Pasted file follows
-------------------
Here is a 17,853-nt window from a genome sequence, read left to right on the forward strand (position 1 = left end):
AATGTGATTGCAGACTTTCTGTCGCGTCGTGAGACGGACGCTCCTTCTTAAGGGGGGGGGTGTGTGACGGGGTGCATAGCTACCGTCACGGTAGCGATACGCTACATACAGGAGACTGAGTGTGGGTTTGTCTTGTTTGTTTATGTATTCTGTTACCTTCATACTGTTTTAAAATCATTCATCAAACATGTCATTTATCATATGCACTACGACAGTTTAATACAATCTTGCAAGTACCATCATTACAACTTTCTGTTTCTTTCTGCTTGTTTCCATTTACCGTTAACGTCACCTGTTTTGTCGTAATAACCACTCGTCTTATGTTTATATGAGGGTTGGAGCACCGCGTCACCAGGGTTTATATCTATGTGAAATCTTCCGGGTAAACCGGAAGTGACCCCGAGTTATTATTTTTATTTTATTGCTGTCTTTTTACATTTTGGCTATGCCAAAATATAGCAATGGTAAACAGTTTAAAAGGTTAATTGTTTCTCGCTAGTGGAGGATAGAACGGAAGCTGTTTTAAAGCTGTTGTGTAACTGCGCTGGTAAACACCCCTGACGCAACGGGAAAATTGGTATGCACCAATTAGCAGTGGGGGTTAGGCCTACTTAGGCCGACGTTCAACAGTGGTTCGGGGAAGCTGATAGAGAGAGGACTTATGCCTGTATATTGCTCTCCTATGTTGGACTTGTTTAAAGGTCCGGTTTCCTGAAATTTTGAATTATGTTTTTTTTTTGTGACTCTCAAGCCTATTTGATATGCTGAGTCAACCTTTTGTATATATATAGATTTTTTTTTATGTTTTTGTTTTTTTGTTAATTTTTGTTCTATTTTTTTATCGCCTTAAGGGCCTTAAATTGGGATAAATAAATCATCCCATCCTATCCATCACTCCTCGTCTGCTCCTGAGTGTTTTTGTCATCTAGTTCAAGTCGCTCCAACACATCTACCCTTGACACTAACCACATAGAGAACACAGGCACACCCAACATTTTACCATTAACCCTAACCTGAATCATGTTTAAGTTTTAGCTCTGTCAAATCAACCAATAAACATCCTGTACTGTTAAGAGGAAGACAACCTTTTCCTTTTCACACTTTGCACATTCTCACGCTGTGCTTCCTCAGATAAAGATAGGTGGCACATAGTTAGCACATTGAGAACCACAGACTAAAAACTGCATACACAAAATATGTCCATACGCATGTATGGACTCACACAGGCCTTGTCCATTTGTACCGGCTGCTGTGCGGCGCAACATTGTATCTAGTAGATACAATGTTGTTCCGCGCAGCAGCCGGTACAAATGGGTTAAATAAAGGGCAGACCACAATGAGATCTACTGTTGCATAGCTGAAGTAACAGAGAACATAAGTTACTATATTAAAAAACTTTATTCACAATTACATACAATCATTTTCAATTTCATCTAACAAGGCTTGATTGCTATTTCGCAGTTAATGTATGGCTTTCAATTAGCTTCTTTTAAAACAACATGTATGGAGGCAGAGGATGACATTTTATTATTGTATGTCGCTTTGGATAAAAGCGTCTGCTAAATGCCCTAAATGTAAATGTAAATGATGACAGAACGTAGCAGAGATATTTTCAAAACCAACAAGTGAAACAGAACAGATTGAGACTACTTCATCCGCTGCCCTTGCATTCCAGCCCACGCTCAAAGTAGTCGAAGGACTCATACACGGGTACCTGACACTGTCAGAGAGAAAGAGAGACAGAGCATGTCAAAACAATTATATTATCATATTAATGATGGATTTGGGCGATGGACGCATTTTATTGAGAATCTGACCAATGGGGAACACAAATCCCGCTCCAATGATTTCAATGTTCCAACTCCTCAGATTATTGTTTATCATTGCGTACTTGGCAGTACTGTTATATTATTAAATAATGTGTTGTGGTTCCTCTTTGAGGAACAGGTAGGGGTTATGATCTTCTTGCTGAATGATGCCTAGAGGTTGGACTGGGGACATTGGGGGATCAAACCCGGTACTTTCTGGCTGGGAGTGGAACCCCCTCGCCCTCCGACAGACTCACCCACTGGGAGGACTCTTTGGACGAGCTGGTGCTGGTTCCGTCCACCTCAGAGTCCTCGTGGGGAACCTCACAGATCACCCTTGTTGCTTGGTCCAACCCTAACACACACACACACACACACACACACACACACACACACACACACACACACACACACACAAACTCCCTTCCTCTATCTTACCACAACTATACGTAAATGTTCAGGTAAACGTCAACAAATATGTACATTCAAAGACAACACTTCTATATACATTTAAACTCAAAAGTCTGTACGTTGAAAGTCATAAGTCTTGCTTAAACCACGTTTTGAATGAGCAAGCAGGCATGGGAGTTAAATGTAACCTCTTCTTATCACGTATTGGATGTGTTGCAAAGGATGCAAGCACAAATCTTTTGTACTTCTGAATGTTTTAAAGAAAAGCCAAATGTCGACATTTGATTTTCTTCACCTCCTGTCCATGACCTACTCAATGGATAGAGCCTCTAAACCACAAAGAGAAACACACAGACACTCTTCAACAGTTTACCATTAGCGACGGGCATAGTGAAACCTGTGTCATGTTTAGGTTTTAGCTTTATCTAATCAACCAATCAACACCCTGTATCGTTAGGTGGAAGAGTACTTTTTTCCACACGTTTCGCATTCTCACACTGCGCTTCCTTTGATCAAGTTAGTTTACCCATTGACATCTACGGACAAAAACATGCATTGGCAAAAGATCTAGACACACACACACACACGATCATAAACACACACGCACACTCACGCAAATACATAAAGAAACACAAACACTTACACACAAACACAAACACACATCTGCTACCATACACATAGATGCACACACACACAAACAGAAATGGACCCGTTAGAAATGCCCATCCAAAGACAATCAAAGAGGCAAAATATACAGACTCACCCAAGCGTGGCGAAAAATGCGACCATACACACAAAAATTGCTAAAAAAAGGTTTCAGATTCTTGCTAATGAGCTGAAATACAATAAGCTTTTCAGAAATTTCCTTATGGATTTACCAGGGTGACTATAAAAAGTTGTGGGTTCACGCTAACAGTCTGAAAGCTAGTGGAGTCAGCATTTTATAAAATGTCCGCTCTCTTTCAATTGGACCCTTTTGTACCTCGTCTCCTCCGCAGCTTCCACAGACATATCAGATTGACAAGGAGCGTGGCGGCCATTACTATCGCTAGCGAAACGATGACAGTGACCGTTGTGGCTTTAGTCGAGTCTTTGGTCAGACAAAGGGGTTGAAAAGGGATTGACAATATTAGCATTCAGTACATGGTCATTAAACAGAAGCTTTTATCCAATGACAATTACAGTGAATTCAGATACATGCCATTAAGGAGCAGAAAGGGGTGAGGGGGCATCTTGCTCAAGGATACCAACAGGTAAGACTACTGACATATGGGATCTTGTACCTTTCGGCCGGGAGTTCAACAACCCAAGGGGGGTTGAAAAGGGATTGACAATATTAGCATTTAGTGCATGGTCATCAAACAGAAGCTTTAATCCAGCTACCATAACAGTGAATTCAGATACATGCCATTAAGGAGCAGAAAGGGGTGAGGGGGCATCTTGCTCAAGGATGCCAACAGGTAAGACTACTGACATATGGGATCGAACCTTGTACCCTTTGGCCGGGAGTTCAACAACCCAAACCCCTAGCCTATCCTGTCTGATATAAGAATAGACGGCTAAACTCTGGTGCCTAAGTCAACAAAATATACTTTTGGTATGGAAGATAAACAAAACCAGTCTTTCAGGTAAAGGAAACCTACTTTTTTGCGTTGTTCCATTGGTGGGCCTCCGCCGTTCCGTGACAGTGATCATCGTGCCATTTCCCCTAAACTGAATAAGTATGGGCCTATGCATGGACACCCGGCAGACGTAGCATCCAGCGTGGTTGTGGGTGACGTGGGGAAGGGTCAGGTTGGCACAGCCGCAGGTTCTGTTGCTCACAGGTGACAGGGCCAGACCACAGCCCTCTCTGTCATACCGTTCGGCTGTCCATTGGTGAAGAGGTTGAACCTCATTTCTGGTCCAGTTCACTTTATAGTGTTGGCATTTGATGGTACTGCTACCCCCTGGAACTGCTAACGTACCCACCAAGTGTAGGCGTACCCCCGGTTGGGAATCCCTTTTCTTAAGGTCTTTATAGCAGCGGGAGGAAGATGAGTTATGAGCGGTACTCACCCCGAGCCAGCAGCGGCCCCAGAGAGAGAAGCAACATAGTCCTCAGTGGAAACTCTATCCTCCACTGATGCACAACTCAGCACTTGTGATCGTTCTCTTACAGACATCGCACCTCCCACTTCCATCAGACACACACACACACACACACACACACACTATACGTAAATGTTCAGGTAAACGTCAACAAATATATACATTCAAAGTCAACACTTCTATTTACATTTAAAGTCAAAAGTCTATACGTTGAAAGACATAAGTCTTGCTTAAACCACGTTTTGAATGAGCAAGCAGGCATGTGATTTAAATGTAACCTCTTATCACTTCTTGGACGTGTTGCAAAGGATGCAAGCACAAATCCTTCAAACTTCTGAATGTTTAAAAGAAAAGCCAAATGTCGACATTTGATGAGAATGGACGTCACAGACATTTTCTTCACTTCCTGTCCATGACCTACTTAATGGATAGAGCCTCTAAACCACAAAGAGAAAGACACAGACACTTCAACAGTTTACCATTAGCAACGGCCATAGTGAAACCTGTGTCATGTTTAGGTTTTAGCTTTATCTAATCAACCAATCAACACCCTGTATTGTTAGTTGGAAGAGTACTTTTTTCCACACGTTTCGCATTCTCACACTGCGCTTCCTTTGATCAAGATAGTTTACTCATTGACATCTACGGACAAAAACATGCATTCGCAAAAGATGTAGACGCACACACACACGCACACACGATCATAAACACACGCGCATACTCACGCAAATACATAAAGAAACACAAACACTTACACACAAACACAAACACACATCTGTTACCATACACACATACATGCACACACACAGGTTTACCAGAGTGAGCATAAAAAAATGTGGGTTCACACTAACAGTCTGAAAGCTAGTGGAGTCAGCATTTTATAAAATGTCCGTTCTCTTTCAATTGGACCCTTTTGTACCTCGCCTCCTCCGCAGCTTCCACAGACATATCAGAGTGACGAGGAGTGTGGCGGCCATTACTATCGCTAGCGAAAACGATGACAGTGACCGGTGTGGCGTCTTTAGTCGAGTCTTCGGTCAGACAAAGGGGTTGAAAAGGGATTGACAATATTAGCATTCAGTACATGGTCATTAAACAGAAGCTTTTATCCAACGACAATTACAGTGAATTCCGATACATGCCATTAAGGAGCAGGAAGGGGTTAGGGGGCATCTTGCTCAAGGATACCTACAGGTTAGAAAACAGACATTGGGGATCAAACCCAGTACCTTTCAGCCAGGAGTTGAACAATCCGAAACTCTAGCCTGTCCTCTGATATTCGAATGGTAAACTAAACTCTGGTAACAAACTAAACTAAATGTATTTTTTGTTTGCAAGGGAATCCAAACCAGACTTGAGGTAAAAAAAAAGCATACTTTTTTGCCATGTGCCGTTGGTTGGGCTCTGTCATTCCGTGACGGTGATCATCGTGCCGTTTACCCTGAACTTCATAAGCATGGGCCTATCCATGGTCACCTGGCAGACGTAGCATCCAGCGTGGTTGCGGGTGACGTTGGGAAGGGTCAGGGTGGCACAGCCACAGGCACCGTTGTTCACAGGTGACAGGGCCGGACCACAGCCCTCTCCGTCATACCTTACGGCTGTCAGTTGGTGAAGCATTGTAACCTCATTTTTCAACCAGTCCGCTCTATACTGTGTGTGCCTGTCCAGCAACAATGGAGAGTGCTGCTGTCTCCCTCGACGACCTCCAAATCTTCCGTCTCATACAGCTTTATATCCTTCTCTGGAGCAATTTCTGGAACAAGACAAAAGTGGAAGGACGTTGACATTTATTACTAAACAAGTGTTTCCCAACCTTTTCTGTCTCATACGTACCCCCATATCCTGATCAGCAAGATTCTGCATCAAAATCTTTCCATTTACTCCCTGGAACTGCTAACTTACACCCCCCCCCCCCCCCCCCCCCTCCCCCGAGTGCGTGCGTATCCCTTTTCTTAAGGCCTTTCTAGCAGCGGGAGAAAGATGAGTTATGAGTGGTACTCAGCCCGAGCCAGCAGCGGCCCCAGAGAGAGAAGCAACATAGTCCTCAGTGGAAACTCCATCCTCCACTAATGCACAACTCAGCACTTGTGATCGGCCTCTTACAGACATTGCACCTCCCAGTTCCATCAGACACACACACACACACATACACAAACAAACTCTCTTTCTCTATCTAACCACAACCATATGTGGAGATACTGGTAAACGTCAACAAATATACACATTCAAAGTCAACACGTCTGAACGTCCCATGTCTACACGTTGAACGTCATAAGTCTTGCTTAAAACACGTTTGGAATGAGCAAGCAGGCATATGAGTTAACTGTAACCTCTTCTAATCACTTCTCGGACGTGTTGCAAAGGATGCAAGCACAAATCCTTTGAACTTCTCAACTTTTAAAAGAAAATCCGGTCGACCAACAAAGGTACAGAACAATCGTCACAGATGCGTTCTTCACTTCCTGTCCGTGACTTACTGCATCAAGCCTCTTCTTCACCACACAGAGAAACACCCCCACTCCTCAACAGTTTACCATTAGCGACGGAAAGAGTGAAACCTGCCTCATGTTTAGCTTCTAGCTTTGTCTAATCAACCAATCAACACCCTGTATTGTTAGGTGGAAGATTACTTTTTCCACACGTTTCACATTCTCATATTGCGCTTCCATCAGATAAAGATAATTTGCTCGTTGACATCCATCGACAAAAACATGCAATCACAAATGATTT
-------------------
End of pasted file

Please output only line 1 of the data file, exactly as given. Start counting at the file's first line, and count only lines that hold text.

Here is a 17,853-nt window from a genome sequence, read left to right on the forward strand (position 1 = left end):